An Unexpected Brother. Although she was spiritually advising Maurice, Thérèse started to enjoy his letters as well. She even called their correspondence her “sweet mission.” She shared her spiritual poetry with Maurice and asked him to recite a special prayer for her daily. The only sons of the Martin family had died in infancy, and Maurice fulfilled a missing piece for her. She told him, My gratitude is not less great than yours to Our Lord, who has given me a little brother. Right away, Thérèse brought her new brother into a Martin family tradition. She asked him to send her the important dates of his life. One stood out because it was also on Thérèse’s list of important dates. On September 8, 1890, the day of her profession as a Carmelite, Maurice had felt God confirm his vocation to be a priest and missionary.
It made sense to Thérèse that God would have her partner with a missionary priest. She had long admired the missionary life but clearly felt called to the cloister. By praying and suffering with her spiritual brother, she could claim a share in his work. “Let us work together for the salvation of souls,” she wrote to him.
Without even realizing it, Maurice had given Thérèse several gifts: brotherhood, a missionary vocation, and spiritual friendship. Although he didn’t consider himself to be exceptionally holy or wise, Maurice responded to Thérèse’s insights and poetry with words of encouragement and zeal:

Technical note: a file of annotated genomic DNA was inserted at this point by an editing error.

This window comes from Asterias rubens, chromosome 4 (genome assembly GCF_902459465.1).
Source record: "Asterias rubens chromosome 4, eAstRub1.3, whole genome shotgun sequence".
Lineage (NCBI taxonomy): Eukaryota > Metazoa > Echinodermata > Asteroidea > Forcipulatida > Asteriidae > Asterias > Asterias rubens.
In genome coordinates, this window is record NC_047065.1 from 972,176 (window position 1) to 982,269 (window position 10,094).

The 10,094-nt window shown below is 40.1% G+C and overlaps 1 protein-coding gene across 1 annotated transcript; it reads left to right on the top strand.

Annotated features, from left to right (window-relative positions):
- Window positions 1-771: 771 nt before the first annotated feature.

Yes, Sister: “Let us live by love.” Without God, without his love, how cold it is around us. But when a holy fervor animates our hearts, what serenity. . . . As the Saint says: when we love, there is no longer any sorrow.
Maurice’s words cast a ray of light into Thérèse’s room at the cloister. Seriously ill with a prolonged fever, coughing, and weight loss, she had been released from the ordinary duties of a Carmelite. At this point, there was little for her to do but suffer and pray.
Disciple of the Little Way. By Easter of 1897, Thérèse knew her death was near, although she would not go to meet God until September of the same year. From her bed in the infirmary, she thought about how to respond to Maurice, who continued to seek her counsel. Because he described himself as progressing slowly in the spiritual life, she decided to share with him the “Little Way” that God had showed her.
Thérèse told Maurice that he did not have to fear God’s judgment because God is merciful love. Maurice could depend on that love like a little child. Thérèse confided to him, “I am not a great soul, but one who is very little and very imperfect.” What gave Thérèse hope was not her holiness, but God’s ability to transform her smallest act of goodness into something worthwhile. After reading the simple yet profound lessons that God was showing Thérèse, Maurice wrote back:
Do you realize that you open up new horizons to me? Especially in your last letter I find insights on the mercy of Jesus, on the familiarity which he encourages . . . which until now had hardly occurred to me. . . . I am guided by your way, which I would like to make my own.